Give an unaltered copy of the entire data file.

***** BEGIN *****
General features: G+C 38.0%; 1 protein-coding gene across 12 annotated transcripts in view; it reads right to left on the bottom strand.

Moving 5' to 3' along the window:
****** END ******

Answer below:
General features: G+C 38.0%; 1 protein-coding gene across 12 annotated transcripts in view; it reads right to left on the bottom strand.

Moving 5' to 3' along the window: